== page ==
Genetic modification (GM) involves the transfer of genes from one plant or animal to another with the purpose of expressing a desired trait, such as pest resistance or increased productivity. Estimates suggest that as much as 80% of processed foods in the United States contain a component from a genetically modified crop, such as corn starch, high-fructose corn syrup, canola oil, soybean oil, soy flour, lecithin, or cotton-seed oil.
Despite the abundance of products with GM ingredients, the FPI study found that fewer than half of Americans (48%) are aware that such products are currently for sale in supermarkets, and fewer than a third (31%) realize they regularly consume GM foods. Even those who say they are aware of GM foods are confused as to which foods are out there; the majority (79%) incorrectly believed that GM tomatoes are available, possibly due to Calgene's highly publicized (but now defunct) GM tomato marketing effort in the mid 1990s.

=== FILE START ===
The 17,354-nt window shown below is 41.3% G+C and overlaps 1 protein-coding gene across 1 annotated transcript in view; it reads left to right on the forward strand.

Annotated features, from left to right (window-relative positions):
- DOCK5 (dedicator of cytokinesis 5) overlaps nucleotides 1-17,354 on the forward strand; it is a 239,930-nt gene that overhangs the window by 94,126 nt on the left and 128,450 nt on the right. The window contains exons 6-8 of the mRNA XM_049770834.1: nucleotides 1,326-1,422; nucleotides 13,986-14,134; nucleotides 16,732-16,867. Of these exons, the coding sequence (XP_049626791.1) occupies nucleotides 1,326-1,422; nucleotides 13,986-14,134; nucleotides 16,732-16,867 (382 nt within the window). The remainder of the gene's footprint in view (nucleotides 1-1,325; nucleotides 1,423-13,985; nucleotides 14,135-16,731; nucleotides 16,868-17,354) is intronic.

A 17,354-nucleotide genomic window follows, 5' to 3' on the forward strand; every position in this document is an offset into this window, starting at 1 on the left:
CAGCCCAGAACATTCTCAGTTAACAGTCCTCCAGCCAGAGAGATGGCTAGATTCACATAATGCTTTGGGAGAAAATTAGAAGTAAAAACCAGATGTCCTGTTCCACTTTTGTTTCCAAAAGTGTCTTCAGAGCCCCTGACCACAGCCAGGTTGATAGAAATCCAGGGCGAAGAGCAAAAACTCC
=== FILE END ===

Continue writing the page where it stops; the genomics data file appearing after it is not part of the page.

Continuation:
On a quiz about the basic science behind GM technology, 87 percent of Americans could not score a passing grade. Seven in ten (70%) don't believe it is possible to transfer animal genes into plants, six in ten (60%) don't realize that ordinary tomatoes contain genes, and more than half (58%) believe that tomatoes modified with genes from a catfish would probably taste fishy. Fewer than half (45%) understand that eating a genetically modified fruit would not cause their own genes to beco
Contact: Michele Hujber
Rutgers, the State University of New Jersey